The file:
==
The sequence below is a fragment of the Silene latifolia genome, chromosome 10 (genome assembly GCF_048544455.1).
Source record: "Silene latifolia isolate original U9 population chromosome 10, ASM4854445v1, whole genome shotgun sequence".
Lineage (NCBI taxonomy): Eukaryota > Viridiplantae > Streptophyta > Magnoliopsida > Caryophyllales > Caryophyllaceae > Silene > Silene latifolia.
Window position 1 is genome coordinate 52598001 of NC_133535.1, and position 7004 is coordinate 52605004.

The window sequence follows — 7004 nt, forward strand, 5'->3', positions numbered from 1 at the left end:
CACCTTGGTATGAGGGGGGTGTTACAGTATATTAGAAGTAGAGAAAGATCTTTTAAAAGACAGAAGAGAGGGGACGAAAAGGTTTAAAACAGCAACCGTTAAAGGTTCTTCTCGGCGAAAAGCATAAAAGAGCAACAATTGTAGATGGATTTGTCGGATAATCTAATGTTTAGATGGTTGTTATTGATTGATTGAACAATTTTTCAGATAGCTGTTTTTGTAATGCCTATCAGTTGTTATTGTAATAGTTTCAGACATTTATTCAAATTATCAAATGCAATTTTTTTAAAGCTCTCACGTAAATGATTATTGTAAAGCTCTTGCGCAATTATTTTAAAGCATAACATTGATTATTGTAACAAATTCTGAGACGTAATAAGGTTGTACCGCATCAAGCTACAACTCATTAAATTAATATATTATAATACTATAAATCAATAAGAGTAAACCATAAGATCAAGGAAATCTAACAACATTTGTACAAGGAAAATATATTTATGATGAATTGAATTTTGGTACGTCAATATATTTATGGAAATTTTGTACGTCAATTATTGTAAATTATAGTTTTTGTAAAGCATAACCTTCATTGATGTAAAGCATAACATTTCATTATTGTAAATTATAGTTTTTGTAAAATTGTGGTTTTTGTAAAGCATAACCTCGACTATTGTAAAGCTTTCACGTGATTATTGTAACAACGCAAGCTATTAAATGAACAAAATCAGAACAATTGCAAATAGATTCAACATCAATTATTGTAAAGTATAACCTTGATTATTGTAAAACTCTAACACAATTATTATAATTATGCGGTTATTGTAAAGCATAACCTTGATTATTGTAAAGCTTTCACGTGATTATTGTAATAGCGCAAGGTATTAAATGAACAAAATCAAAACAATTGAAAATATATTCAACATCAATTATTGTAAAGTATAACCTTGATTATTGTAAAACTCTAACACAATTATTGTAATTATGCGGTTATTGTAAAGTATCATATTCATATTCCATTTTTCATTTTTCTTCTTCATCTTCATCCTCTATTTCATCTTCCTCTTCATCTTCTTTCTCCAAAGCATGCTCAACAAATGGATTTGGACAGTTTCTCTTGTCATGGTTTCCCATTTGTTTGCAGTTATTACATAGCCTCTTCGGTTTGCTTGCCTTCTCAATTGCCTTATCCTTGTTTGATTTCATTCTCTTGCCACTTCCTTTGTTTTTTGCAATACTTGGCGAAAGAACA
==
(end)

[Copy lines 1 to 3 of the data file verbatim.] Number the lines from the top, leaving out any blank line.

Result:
The sequence below is a fragment of the Silene latifolia genome, chromosome 10 (genome assembly GCF_048544455.1).
Source record: "Silene latifolia isolate original U9 population chromosome 10, ASM4854445v1, whole genome shotgun sequence".
Lineage (NCBI taxonomy): Eukaryota > Viridiplantae > Streptophyta > Magnoliopsida > Caryophyllales > Caryophyllaceae > Silene > Silene latifolia.